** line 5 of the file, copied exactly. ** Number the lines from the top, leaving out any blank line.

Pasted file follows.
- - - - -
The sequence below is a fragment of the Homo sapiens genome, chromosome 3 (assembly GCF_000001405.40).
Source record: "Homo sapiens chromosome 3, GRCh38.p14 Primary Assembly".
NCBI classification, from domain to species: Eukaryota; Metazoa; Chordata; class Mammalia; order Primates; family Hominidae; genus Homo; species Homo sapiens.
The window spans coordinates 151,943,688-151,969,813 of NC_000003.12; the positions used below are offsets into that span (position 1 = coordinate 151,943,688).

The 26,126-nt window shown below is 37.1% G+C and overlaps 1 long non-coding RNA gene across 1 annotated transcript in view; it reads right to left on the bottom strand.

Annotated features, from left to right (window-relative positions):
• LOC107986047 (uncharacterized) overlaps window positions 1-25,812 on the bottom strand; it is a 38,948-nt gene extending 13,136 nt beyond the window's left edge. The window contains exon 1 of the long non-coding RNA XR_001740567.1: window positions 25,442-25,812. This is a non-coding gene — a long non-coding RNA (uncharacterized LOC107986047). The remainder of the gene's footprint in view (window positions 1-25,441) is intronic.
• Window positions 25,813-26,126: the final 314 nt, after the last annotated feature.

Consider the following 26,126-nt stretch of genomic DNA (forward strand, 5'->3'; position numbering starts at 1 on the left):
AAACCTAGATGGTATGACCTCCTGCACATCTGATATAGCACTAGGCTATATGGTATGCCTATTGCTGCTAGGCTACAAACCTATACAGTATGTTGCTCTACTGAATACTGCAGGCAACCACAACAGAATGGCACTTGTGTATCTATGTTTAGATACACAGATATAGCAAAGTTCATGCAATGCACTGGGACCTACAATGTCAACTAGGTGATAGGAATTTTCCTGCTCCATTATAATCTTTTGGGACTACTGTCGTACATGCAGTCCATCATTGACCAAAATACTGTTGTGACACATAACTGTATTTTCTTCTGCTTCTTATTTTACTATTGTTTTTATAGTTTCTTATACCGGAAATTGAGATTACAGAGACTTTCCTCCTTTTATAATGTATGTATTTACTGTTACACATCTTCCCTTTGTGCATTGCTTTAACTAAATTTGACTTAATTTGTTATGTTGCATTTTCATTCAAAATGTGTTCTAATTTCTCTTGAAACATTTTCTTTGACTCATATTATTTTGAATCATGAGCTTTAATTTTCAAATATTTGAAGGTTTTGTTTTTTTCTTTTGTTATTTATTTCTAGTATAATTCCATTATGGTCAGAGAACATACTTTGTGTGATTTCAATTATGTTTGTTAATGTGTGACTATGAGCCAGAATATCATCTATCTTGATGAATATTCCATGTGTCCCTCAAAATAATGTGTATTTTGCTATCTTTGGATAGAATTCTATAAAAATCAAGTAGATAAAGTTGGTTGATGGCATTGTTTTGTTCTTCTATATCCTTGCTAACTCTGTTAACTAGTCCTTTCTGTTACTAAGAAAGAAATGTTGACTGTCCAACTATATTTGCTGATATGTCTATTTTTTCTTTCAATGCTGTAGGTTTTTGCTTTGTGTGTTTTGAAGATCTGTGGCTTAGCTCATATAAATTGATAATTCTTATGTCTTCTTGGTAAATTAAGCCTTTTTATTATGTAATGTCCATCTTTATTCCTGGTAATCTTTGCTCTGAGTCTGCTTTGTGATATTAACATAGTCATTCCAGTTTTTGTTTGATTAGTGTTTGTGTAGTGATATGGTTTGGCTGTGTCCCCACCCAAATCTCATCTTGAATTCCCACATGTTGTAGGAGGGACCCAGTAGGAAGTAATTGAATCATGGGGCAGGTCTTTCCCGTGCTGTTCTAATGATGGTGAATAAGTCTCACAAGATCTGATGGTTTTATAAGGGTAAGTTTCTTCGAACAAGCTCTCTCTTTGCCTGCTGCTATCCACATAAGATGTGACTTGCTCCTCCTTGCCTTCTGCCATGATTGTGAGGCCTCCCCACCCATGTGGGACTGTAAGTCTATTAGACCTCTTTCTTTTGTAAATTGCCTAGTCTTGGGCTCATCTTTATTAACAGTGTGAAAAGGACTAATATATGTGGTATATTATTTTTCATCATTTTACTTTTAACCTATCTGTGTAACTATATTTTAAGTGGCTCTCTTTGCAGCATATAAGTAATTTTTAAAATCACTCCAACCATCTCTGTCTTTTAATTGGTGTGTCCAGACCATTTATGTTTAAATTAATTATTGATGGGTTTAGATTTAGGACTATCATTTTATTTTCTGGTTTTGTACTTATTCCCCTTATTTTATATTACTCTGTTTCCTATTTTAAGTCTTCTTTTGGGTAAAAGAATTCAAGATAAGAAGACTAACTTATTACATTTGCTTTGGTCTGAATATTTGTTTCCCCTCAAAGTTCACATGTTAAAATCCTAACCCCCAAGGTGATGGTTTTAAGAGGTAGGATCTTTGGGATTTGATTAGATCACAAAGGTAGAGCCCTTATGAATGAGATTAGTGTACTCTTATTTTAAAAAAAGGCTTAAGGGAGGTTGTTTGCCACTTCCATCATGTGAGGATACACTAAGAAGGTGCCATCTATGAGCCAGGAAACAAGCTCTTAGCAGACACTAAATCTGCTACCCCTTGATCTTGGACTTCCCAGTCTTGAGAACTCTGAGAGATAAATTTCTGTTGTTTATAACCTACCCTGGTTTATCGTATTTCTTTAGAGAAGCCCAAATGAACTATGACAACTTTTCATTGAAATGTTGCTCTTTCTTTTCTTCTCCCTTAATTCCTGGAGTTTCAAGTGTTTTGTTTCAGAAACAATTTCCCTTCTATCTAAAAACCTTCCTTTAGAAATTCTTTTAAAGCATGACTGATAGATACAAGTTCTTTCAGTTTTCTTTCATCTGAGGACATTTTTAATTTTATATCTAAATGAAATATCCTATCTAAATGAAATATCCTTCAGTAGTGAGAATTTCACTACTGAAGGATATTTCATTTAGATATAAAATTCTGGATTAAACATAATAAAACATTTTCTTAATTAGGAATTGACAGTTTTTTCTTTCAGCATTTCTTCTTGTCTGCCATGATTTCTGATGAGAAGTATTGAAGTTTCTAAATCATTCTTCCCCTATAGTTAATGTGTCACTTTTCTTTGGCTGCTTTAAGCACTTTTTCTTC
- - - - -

The 26,126-nt window shown below is 37.1% G+C and overlaps 1 long non-coding RNA gene across 1 annotated transcript in view; it reads right to left on the bottom strand.